will comprise 29.4% of the physician workforce.4 In      ers who have education and professions” live. She
2002, 29.8% of physicians in Canada were                 states that after 30 years of “feminist consciousness,”
women.5 By 2021, it is believed that women will          we know that paid work outside of home is essential
make up approximately 43.5% of the physician             for a woman’s self-esteem, income and marriage. At
workforce in Canada.6                                    the same time, however, most women still measure
    Women in the Women Physicians’ Health Study          their worth, to some extent, on their ability to care
reported healthy personal habits that exceeded           for their families. Women, more than men, look to
national health-behaviour goals. 2 The fact that         family for affirmation. However, it is a challenge to
health-conscious behaviours were correlated with         care for vulnerable family members, raise children
self-reported prevention-related counselling and         and succeed professionally within the contexts of
screening practices led the researchers to argue that    the “traditional” family unit. Women who work
“if we value disease prevention, and if physicians’      outside of the home often feel that they must “pay
personal health practices are consistent predictors of   for” the privilege of having both a successful career
their likelihood to be more active preventionists, we    and a supportive family. Many worry that their hard
ought to try to cultivate healthy physicians.”3          work and varied commitments, which often take
    Some studies indicate that female physicians         them away from their families, may harm the chil-
may also be more health conscious than their male        dren they innately want to protect. Roiphe de-
counterparts. Results of the 2001 OMA Physician          scribes some of the conflicting emotions of a work-
Health Program’s Physician Resource Network              ing mother:

Facts, advice and resources for Canadian doctors                                                            11
“I want to warn her of this and that. I try. She pays      physicians — women leading women”). Other
no attention to me. I want to follow her around, re-       mentorship programs, particularly on the Internet,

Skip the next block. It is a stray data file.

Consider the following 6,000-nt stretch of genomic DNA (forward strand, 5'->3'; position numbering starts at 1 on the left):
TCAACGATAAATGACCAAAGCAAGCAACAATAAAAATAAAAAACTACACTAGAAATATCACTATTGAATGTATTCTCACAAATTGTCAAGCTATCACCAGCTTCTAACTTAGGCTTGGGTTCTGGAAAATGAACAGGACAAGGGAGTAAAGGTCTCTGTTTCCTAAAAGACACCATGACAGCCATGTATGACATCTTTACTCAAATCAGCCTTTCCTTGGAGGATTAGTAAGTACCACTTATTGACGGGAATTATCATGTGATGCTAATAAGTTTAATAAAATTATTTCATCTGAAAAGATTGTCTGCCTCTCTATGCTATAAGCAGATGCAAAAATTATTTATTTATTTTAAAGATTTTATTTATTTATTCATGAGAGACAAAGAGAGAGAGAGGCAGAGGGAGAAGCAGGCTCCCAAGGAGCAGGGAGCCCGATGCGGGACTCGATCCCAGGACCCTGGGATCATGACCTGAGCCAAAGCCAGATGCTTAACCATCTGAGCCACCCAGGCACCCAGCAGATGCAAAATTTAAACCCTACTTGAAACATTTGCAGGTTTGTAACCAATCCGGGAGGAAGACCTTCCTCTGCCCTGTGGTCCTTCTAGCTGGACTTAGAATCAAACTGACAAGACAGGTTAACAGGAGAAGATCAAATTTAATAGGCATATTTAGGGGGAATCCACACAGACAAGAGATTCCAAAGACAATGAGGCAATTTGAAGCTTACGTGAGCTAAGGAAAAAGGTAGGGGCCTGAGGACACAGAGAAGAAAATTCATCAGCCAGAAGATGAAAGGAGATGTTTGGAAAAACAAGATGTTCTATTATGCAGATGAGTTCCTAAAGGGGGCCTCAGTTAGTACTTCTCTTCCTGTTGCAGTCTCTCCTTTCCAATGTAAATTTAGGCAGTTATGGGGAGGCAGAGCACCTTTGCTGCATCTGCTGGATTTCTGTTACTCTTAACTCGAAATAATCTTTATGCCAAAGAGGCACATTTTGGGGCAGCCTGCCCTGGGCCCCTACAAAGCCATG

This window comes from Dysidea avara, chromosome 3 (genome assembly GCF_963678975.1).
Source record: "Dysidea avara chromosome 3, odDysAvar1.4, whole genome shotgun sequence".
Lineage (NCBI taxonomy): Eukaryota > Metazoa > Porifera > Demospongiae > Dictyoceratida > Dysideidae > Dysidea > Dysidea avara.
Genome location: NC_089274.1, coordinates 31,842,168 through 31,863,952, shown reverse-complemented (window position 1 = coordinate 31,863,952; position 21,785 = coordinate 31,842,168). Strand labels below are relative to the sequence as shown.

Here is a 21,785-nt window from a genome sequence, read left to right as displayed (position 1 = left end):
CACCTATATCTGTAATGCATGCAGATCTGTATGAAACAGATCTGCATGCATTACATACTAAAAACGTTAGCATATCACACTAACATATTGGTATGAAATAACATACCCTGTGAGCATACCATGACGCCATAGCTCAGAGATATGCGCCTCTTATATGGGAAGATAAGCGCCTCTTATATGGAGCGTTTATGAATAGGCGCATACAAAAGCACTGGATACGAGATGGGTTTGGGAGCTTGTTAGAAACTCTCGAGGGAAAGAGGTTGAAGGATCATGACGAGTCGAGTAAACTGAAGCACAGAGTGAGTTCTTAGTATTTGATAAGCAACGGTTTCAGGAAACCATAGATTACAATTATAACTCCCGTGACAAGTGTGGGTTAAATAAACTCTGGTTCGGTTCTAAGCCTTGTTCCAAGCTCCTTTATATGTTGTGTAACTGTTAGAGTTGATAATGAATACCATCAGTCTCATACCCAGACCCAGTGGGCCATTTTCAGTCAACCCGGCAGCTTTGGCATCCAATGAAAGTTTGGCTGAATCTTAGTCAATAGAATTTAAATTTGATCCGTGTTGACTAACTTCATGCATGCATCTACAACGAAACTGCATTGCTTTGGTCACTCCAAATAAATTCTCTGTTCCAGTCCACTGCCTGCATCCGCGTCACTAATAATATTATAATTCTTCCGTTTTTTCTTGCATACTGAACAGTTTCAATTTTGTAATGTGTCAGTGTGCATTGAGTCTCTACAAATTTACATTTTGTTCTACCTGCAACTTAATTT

mind her to eat well, to sleep enough. I try. She smiles   might be developed in other provinces to help
at me. I know that I should pay attention to my own        women deal with some of the challenges they face.
waiting work. ... I am a mother feminist. I ask myself        The Canadian Medical Association currently
if that is a contradiction…”9 p. 232                       provides physician support through a joint AMA/
                                                           CMA International Physician Health Conference,
The pressures many women feel to be the “perfect           and several of the provincial divisions are conduct-
mother” and the “best doctor” indicate a need to           ing their own wellness initiatives as well. For a list
continue to modify our expectations. This is not to        of the resources currently available to physicians in
say that male physicians do not struggle with dual         Canada see page 27.
roles as well, but there are particular pressures for         The importance of awareness to the prevention
many women that cannot be ignored.                         of health-related problems cannot be overstated.
                                                           The stigma of mental illness is felt keenly, even
Mental health of women physicians
                                                           among physicians, but we must begin among our-
An alarming study with respect to women phy-               selves the difficult task of speaking about the
sicians’ mental health, conducted by North and             unique stresses we face in our lives as physicians.
Ryall, reported that more than half of women phy-          We must do this as we exercise, read, knit, write,
sicians may experience a psychiatric illness during        reflect and laugh. We must look for time for each
their lifetime.10 Depression rates were high, and          other and time for ourselves. We must continue to
suicide rates were alarmingly high. Similarly, in a        practice what we preach.
systematic review of original articles of population-
based studies, Lindeman et al11 report the relative
                                                            1. Frank E. The Women Physicians’ Health Study: background, ob-
risk for suicide mortality in female physicians to be          jectives, and methods. J Am Med Womens Assoc 1995;50(2):64-6.
2.5–5.7 and in male physicians to be 1.1–3.4, as            2. Frank E, Brogan DJ, Mokdad AH, Simoes EJ, Kahn HS, Green-
compared to the general population. These data                 berg RS. Health-related behaviors of women physicians vs other
                                                               women in the United States. Arch Intern Med 1998;158(4):342-8.
highlight the need to address physicians’ stress and        3. Frank E, Rothenberg R, Lewis C, Belodoff BF. Correlates of
mental health issues more effectively.                         physicians’ prevention-related practices. Findings from the